Yesterday, I wrote about the events leading up to Virginia Governor Bob McDonnell’s capitulation on anti-gay discrimination. Here’s a one-sentence recap: First, McDonnell rescinds the Executive Order that protected gays and lesbians from job discrimination in state government; then, emboldened by this action, state attorney general Ken Cuccinelli thunders to the state’s universities that their similar anti-discrimination policies aren’t consistent with state law and “requests” that they be repealed; next, universities, perhaps sick of the fact that the state only notices them these days when they want to cut their already-paltry funding or when they feel like bossing them around, take umbrage; then, yesterday, more than 1,000 people — mostly VCU students — march against the homophobia in the state’s capital (Richmond).
So McDonnell’s people then draft a good document, called an Executive Directive, which creates no new rights but recognizes state and federal policy against anti-gay discrimination. Of course, there is no such statutory policy (either in Virginia or at the federal level), so the Directive speaks of the federal and state constitutional guarantees of equality. 1 More than that, the Directive contains rhetoric that I was both surprised and heartened to see from McDonnell, who is a quick enough study to have understood the political cost of shedding the sheep’s clothing of moderation that got him elected.
But the initial Executive Order showed that, in his heart, McDonnell is the same guy whose 1989 J.D. thesis paper at the Christian Regent University is a confused braid of Republican party swooning, unreconstructed theories of what makes a good family, and, of course, Christianist (not Christian) legal and social arguments. Arguing for the Family Protection Act of 1981, he wrote glowingly of its:
“traditional family support measures, such as…a restraint of federal intervention with state statutes pertaining to chld abuse, a redefinition of abuse to exclude parental spanking, and a prohibition of funds for homosexual legal services and other anti-family activities. The Act incorporates sound principles of federalism and self-government, while refusing to acknowledge homosexuality…as acceptable behavior and actions.” (emphasis added)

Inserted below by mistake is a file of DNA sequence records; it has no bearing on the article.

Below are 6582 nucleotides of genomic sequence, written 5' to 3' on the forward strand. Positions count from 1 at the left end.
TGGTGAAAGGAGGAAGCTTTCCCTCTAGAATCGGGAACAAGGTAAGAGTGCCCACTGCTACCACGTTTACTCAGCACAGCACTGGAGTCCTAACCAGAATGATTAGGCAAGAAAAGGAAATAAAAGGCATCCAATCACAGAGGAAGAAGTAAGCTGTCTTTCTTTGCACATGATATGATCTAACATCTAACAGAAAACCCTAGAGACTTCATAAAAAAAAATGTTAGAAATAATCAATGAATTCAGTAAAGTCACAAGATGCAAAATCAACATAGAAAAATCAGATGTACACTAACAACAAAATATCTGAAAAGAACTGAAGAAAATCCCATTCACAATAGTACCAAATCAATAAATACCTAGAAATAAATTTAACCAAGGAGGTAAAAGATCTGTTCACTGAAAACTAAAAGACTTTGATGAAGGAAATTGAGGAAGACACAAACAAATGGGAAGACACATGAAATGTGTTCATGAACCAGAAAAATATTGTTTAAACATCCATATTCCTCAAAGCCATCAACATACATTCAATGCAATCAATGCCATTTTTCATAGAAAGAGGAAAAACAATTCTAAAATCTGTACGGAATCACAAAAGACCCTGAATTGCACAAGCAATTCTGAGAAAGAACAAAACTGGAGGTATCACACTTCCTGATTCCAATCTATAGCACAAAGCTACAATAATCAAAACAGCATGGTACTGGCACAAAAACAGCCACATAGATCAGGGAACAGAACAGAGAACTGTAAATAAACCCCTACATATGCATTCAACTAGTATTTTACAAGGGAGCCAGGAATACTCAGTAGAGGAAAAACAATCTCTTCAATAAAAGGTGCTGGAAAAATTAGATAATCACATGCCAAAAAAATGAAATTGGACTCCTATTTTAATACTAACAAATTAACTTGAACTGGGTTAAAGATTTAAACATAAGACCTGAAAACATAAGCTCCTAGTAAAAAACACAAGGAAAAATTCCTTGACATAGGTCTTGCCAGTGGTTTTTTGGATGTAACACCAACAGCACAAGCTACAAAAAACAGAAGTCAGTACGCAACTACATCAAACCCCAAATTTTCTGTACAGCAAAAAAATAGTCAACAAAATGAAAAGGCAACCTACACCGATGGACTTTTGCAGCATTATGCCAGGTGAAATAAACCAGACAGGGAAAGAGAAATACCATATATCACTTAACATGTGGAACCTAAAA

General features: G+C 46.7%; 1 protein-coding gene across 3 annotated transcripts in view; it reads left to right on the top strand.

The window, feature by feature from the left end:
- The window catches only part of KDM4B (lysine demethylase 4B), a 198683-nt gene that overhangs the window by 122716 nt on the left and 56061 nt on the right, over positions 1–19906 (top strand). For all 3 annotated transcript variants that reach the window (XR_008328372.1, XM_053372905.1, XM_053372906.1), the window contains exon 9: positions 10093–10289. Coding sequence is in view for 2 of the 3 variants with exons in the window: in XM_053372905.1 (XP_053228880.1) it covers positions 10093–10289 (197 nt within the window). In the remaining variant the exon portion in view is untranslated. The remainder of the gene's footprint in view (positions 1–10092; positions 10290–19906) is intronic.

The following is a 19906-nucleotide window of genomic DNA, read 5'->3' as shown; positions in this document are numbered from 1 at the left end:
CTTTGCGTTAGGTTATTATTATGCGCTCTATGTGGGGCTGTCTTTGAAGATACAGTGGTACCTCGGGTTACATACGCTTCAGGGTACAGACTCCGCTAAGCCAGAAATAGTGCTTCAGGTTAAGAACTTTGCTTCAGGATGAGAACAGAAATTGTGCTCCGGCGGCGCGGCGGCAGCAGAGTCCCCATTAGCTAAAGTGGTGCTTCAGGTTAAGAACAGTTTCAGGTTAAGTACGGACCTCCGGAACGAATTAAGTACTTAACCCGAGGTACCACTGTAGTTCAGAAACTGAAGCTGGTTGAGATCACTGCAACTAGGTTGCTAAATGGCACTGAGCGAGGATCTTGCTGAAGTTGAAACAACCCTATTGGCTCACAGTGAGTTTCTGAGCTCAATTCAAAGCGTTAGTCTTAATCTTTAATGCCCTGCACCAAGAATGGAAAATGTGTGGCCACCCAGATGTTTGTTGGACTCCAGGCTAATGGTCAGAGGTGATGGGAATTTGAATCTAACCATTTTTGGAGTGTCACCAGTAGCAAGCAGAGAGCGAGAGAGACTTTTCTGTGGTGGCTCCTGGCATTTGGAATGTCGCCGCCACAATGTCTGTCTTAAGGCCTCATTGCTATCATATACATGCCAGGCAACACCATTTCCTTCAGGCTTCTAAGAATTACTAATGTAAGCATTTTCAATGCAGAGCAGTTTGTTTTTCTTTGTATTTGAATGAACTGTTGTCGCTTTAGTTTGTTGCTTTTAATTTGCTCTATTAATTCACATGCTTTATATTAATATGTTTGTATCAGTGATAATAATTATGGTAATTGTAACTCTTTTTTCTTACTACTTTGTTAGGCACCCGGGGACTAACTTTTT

Translation: “Federalism is good except when I don’t like the results. Homosexuality, bad.”
If McDonnell thought that the Virginia Statehouse was his last stop, he likely would have stood his ground. But he knows that ideas about higher office require him to tamp down his homo-hating tendencies, and he’s putting pragmatics over principle. Once the firestorm hit, he’d have taken a hit if, say, Northrup Grumman decides not to headquarter in Virginia because of the state’s (and McDonnell’s) gay-bashing. Not the image that a pro-business conservative wants to cultivate. Note the order of those mentioned in the following statement McDonnell made to reporters in connection with this new Directive:
“It has caused too much fear and too much uncertainty in the business community and the higher-education establishment and among young people in the commonwealth — and I simply won’t stand for that.”
Translation: “Business comes first. But I’m also worried about turning off a whole generation of younger voters, who might not want me in the Oval Office if I’m seen as too anti-gay.” (As this story shows, even in Mississippi teens are siding with their gay classmates over authorities that would deny them basic equality. Here, a school district canceled a prom rather than allow a lesbian to bring her date. Sigh.)
Of course, McDonnell is already paying a cost with the true believers. The nut-roots of what’s left of the Republican Party aren’t happy, and are setting up camp with Cuccinelli:
“Steve Waters, a Republican operative closely aligned with the party’s conservatives, said of the McDonnell statement: ‘There is trouble in the Republican house when the attorney general seems to side with the grass roots of the Republican Party and the governor and lieutenant governor seem to be straying away.’”
Will this lead to legislation protecting against workplace discrimination based on sexual orientation? Don’t count on that happening any time soon, but at least this kind of kerfuffle moves that day a half-step closer.
- Quick note: The document states that discrimination based on sexual orientation must only have a “rational basis,” which is likely enoughprotection for job discrimination claims. But the Directive isn’t particularly helpful for more controversial issues like marriage equality, where the best chance of success is in courts that hold sexual orientation to be a “suspect class” for equal protection purposes, thereby requiring that the state show a substantial justification for discrimination. ↩